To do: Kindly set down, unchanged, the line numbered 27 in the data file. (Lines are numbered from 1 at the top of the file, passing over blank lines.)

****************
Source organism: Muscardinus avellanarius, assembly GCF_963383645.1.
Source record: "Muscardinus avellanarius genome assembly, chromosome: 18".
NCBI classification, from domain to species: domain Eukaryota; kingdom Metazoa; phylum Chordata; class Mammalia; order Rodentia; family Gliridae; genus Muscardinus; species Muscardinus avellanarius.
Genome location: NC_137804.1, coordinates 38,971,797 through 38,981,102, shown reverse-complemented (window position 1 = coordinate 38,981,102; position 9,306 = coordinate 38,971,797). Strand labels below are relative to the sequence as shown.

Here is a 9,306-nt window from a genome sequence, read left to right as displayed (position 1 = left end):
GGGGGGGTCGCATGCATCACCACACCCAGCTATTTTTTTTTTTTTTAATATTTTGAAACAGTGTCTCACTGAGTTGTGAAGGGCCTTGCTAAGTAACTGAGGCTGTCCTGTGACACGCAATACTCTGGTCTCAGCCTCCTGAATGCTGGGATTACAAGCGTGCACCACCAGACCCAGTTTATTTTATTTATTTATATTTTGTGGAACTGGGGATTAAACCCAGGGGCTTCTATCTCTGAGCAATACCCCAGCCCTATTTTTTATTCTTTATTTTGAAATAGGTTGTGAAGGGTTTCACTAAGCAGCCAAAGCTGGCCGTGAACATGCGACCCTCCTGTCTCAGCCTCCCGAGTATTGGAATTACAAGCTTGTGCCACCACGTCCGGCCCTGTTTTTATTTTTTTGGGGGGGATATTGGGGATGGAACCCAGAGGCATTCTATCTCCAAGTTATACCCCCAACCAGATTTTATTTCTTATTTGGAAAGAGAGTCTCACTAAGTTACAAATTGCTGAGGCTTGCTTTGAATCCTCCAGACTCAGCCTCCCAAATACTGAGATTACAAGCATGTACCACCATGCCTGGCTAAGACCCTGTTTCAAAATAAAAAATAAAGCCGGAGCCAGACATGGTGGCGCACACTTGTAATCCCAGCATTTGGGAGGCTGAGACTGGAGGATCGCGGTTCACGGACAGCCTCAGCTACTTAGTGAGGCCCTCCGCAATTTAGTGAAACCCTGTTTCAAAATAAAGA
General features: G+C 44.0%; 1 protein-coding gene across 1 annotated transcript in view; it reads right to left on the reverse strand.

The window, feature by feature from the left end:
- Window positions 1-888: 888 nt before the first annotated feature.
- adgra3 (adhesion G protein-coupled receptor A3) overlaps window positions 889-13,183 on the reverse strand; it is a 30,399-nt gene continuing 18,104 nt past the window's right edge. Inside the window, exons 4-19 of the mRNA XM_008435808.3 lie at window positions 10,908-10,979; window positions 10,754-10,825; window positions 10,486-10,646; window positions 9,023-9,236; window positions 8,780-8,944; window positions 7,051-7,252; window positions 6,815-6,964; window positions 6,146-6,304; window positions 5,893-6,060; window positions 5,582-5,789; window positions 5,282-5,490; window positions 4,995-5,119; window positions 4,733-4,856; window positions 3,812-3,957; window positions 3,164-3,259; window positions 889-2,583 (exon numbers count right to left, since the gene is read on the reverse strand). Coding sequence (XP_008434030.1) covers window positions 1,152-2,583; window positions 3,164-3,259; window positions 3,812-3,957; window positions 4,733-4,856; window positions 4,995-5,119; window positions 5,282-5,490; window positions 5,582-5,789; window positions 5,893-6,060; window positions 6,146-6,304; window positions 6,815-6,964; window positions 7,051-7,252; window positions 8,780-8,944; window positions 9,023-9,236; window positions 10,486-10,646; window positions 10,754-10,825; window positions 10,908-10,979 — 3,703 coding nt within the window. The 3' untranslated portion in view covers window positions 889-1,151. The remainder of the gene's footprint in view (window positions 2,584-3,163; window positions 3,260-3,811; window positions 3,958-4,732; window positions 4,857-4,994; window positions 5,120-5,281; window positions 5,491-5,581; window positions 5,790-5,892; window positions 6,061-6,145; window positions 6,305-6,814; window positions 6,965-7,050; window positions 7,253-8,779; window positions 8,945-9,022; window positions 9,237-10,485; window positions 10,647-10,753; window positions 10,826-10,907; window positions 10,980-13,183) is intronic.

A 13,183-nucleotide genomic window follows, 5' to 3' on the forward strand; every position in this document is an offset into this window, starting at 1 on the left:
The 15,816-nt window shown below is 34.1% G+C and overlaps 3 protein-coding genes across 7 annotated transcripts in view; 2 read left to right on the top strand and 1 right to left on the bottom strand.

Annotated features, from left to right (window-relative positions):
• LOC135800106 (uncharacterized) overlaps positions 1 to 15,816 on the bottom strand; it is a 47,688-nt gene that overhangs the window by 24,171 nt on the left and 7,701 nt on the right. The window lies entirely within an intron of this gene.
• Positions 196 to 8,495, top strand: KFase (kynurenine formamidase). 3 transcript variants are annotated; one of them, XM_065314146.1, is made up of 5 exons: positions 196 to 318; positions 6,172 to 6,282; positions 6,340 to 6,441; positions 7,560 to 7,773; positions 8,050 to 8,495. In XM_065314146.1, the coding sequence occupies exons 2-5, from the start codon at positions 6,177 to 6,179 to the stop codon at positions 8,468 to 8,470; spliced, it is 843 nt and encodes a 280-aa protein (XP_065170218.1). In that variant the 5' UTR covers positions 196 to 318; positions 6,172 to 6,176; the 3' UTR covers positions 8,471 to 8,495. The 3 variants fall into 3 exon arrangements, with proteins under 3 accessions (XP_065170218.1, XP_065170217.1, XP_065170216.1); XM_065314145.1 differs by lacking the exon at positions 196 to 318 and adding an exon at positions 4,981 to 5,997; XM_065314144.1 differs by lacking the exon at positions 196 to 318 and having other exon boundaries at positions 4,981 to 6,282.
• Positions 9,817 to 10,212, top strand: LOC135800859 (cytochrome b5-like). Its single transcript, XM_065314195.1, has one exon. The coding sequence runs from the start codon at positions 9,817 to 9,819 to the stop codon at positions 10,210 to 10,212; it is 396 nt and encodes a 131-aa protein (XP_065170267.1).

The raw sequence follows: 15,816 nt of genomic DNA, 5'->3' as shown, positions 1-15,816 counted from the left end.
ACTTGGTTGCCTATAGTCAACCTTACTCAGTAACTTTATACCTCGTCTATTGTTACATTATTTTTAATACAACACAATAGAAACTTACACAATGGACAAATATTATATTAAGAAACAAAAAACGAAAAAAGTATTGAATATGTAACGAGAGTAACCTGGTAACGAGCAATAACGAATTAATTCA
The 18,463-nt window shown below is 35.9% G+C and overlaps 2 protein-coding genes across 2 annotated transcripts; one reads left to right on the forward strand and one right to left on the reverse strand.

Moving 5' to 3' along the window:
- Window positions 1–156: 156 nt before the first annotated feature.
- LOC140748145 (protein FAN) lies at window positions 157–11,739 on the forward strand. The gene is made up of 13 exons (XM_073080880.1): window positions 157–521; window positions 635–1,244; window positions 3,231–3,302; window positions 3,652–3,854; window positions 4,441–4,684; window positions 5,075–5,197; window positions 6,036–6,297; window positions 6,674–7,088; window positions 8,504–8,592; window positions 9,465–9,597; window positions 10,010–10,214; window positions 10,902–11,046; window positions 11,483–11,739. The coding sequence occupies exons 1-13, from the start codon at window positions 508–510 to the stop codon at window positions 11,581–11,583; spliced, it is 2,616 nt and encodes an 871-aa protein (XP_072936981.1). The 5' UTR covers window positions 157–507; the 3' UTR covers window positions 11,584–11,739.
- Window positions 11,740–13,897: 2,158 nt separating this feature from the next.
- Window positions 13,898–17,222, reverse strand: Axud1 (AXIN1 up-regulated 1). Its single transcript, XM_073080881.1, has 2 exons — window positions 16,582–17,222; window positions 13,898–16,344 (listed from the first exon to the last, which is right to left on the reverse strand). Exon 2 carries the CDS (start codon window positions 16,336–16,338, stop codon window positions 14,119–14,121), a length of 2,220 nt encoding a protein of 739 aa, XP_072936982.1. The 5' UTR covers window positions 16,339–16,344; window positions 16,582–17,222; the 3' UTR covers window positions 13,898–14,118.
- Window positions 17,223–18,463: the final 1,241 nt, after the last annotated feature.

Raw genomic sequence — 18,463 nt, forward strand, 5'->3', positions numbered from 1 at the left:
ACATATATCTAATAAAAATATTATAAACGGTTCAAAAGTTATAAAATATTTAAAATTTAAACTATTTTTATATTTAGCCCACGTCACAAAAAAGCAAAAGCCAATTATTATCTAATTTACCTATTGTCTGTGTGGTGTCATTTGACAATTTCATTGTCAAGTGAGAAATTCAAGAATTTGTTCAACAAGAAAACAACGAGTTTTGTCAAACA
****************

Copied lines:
ACATATATCTAATAAAAATATTATAAACGGTTCAAAAGTTATAAAATATTTAAAATTTAAACTATTTTTATATTTAGCCCACGTCACAAAAAAGCAAAAGCCAATTATTATCTAATTTACCTATTGTCTGTGTGGTGTCATTTGACAATTTCATTGTCAAGTGAGAAATTCAAGAATTTGTTCAACAAGAAAACAACGAGTTTTGTCAAACA